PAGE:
The design of the auditorium is a prime consideration in theatre planning. Its formation and decoration should tend to focus attention upon the scene pictured on the stage. The one proportion that regulates the dimensions of an auditorium is the width of the proscenium opening, or vice versa. The width of the opening should be slightly more than half the width of the audience hall. An audience hall forty feet wide should have an opening of about twenty-one feet; a sixty-foot width of hall should have an opening of about thirty-two feet, and an eighty-foot hall an opening of forty-three feet.
The height of the opening should be about equal to three-fourths of its width and the angle of the opening itself about 45 degrees. While a proscenium opening with a greater height than width might present to some eyes a better architectural effect, the reverse proportion is more practicable and in the writer's opinion more artistic.
The manner in which the stage opening is framed usually determines the architectural treatment of the auditorium. Where the top of the opening is arched the ceiling of the room should be curved to correspond. If it be flat the ceiling should be formed flat. An opening with a flattened elliptical top presents the best appearance and suggests a simple, effective design for the ceiling. With amply and properly curved coves for reflected indirect lighting, and with a well-devised central open dome for ventilation that can be opened to the sky in the warm summer months, such a ceiling is ideal. The space immediately above the proscenium opening, usually termed the sounding board, should be low and curved outward to reflect better both sound and heat.
There is no part of a theatre, within or without (not even the auditorium in which the old-fashioned style of defacing its walls with meaningless and inartistic plaster wreaths and ribbons still persists), that is so commonly overloaded with meaningless ornamentation as the proscenium opening. This frame, being the constructive feature closest to the action on the stage, has greater possibilities than any other place for distracting attention from that action. It should, like the auditorium itself, be as simple, harmonious and unobtrusive as possible.
The shape of the auditorium is at present undergoing many changes. The old-fashioned rectangular type of audience hall, with a lyre or horseshoe shaped balcony, has been superseded by the square auditorium with contracting paneled walls approaching the stage opening, curved rear walls with well rounded corners, and a balcony whose front follows the seat line below. In advanced theatres, stage boxes are eliminated for acoustic reasons, and to direct concentrated attention upon the stage. In a truly democratic country it is assuredly not necessary to provide conspicuous boxes for persons of superior rank or social distinction.
It is possible, however, that this square-shaped auditorium may not long endure, as there is already a tendency in Continental Europe toward the adoption of the fan-shaped form employed in the Wagner Opera House at Bayreuth, pictured on Page 21. This is a model affording the best sight lines and* the safest means of escape in case of danger.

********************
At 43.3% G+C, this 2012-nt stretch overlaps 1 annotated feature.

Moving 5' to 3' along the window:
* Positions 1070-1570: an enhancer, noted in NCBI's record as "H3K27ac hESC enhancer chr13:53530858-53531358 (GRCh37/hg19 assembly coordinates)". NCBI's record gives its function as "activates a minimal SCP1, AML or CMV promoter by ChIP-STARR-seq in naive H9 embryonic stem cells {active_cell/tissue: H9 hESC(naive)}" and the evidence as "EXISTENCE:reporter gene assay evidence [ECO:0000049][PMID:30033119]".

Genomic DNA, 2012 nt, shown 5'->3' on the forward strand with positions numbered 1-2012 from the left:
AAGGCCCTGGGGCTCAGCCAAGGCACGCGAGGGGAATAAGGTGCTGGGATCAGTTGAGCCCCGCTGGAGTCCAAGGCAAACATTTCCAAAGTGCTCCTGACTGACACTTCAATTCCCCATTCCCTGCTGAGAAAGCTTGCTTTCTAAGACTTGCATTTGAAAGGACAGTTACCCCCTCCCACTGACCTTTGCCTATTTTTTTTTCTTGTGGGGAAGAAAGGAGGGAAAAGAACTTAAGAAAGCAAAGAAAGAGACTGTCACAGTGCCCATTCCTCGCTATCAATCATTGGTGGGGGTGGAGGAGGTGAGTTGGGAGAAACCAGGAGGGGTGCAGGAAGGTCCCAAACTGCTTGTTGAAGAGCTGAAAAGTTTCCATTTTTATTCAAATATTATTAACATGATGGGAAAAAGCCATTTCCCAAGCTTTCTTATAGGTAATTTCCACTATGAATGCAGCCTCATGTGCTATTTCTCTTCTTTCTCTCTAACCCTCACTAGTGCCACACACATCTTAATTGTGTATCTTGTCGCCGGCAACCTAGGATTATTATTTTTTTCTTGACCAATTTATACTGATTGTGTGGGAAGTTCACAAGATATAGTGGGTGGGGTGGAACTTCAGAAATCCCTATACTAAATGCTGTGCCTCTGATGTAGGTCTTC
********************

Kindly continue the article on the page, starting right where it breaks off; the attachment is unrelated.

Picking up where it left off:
The decoration of the auditorium should be chaste in its simplicity and subtle in the harmony of its coloring. Such effects are more conducive to a sense of contemplation than riots of meaningless ornament and brilliant coloring. The aim should be to foster a spiritual mood and to render the senses more susceptible to favorable impression.
One of the most important requisites in designing an auditorium is the establishment of correct sight lines. As no two theatres are exactly alike the sight lines for each building must be worked out separately. This, however, is a comparatively simple operation.
Theoretically the spectators in the last row of seats underneath the balcony should be able to see the top of the proscenium opening, and the angle of vision should never exceed 45 degrees. Errors in sight lines are one of the commonest mistakes in theatre construction. A recently built theatre in New York City, publicly proclaimed a wonderful theatre, shows the result of this miscalculation. The mistake was discovered as the theatre was about to be opened, and an effort was made to correct it by lowering the main floor, a procedure that naturally had to be abandoned, as it meant the alteration and destruction of correct sight lines from the already constructed balcony.
The first necessary step toward fixing sight lines is to establish a proper slope for the main floor. This pitch may depend somewhat upon local conditions. If the natural grade be lower at the stage end of the auditorium and slope upward toward the main entrances to a point equal with, or two or three steps above the sidewalk level, the problem is partly solved. Otherwise it may be necessary to reverse the slope of the auditorium or raise the corridor entrance considerably above the ground level.
If possible a proper slope must be given to the main floor without the necessity of risers by an incline made in the shape of a parabolic curve, as indicated by the diagrams on Page 68. The incline of the first few rows need not be great, as the eyes of the persons in these rows are about level with the stage floor, but it should increase perceptibly from about the fourth to the last row, and be so adjusted that each spectator can easily see over the head of the person in front of him. The old fashioned saucer-shaped main floor, with its seats curving upward on either side, had its commendable points. However, the building laws in many cities regulate the pitch of theatre floors.